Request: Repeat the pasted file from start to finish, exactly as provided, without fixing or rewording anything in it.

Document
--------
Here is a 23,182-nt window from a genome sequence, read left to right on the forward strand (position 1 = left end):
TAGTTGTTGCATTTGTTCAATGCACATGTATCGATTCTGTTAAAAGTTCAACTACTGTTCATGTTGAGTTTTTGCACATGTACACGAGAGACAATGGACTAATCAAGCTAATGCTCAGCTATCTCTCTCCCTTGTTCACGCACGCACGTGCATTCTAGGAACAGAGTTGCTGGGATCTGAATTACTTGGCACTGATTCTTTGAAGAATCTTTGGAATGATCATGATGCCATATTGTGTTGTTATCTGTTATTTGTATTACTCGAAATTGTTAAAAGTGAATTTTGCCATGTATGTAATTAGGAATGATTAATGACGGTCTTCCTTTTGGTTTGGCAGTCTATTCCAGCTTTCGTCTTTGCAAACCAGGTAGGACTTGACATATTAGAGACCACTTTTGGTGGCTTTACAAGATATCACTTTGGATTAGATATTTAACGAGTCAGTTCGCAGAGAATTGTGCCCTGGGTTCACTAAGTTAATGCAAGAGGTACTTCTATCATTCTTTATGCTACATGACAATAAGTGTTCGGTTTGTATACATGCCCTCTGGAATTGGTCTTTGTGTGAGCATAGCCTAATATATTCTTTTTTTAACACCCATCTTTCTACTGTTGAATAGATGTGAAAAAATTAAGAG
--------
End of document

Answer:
Here is a 23,182-nt window from a genome sequence, read left to right on the forward strand (position 1 = left end):
TAGTTGTTGCATTTGTTCAATGCACATGTATCGATTCTGTTAAAAGTTCAACTACTGTTCATGTTGAGTTTTTGCACATGTACACGAGAGACAATGGACTAATCAAGCTAATGCTCAGCTATCTCTCTCCCTTGTTCACGCACGCACGTGCATTCTAGGAACAGAGTTGCTGGGATCTGAATTACTTGGCACTGATTCTTTGAAGAATCTTTGGAATGATCATGATGCCATATTGTGTTGTTATCTGTTATTTGTATTACTCGAAATTGTTAAAAGTGAATTTTGCCATGTATGTAATTAGGAATGATTAATGACGGTCTTCCTTTTGGTTTGGCAGTCTATTCCAGCTTTCGTCTTTGCAAACCAGGTAGGACTTGACATATTAGAGACCACTTTTGGTGGCTTTACAAGATATCACTTTGGATTAGATATTTAACGAGTCAGTTCGCAGAGAATTGTGCCCTGGGTTCACTAAGTTAATGCAAGAGGTACTTCTATCATTCTTTATGCTACATGACAATAAGTGTTCGGTTTGTATACATGCCCTCTGGAATTGGTCTTTGTGTGAGCATAGCCTAATATATTCTTTTTTTAACACCCATCTTTCTACTGTTGAATAGATGTGAAAAAATTAAGAG